Millions of young college graduates are searching for work in Chinese cities, forming a fast-growing social group called the “ant tribe.”
This group contains over three million people, all of whom have plenty of college education but very little income, according to a study published in the journal Asian Social Science. They live crammed into tiny quarters, often with only 10 square meters of space per person, the study reports.
Members of the “ant tribe” in Beijing support themselves on an average of just 2200 yuan ($359) per month, the study authors estimate. The majority of those surveyed considered 5 yuan ($0.82) too much to spend on a meal.
The “ant tribe” started appearing in 2005 and is now growing by 200,000 or 300,000 people each year, the study authors wrote. They added that many of these young people are malnourished or suffer from fatigue, and they frequently change jobs.
The “ant” population in Beijing has reached over 160,000, a new report has stated according to China Radio International, a state mouthpiece.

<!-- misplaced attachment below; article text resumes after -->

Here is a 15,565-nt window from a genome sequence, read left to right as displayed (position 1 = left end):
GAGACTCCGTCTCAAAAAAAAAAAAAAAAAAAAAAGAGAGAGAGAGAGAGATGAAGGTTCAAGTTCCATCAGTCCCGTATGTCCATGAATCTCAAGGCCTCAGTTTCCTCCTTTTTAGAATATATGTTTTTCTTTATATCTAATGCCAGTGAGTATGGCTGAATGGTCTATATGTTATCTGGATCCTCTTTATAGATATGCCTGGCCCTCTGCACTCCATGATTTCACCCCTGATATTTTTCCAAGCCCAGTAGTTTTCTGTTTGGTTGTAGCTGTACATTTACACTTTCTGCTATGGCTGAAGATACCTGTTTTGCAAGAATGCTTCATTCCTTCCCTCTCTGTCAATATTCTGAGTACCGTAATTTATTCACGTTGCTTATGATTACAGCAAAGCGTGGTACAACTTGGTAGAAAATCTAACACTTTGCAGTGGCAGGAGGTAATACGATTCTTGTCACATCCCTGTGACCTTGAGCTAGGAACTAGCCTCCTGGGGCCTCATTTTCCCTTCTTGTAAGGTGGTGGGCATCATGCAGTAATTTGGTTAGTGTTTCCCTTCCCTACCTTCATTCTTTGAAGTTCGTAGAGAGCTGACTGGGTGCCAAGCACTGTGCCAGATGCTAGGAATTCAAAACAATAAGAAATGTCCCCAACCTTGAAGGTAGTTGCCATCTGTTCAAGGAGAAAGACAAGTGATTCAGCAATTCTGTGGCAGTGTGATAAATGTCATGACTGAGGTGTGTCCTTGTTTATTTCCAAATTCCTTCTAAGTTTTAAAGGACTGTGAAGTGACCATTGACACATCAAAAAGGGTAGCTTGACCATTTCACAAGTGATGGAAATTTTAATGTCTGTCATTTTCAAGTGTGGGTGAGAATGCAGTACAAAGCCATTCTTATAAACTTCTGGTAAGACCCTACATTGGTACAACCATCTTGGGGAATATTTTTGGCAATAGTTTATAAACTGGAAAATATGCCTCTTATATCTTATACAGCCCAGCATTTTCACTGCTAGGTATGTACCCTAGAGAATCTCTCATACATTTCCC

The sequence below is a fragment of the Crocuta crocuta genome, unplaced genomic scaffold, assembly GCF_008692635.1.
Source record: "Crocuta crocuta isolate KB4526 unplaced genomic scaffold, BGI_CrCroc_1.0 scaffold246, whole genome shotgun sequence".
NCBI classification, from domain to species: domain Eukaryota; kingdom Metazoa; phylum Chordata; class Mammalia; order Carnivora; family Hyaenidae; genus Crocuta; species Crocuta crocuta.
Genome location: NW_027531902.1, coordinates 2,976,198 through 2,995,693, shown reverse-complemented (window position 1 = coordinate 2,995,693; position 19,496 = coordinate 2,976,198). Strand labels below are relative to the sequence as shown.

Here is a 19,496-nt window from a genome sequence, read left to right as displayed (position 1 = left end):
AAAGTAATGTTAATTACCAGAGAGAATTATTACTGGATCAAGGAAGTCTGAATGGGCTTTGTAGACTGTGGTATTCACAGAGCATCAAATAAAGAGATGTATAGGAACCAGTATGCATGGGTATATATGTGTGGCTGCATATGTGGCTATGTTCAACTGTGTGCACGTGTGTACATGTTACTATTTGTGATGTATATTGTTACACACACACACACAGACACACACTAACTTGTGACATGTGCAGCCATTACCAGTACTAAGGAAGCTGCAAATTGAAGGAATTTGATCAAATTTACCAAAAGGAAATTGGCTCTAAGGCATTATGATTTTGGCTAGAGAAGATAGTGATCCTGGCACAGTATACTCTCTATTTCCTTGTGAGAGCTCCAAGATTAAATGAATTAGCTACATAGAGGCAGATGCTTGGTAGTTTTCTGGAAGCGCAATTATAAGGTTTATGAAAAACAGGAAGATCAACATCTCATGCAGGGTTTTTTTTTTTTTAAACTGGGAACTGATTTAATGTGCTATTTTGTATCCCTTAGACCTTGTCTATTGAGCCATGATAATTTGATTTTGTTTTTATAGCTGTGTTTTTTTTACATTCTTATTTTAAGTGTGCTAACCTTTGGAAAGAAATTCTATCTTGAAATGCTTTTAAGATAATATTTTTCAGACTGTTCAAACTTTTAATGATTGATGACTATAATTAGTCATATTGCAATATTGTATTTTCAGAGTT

“The ant tribe illustrates a drastic mismatch between China’s educated youth and its economic boom,” wrote Winston Wenyan Ma, a World Economic Forum blogger.
“This mismatch partly came from China’s existing economic model, which is heavy on trade (import/export) and investment (infrastructure) yet slow to produce white-collar jobs,” Ma added.
“They call themselves the ‘ant tribe,’ partly due to their industrious, hard-working nature, but also in reference to their cramped and meager living conditions.”
Those in the “ant tribe” come largely from rural areas. The Chinese regime’s one-child policy often means that an entire family depends on the success of a single child.
Many rural parents manage to save enough money to send their child to a university, but the children often do not end up earning a great deal.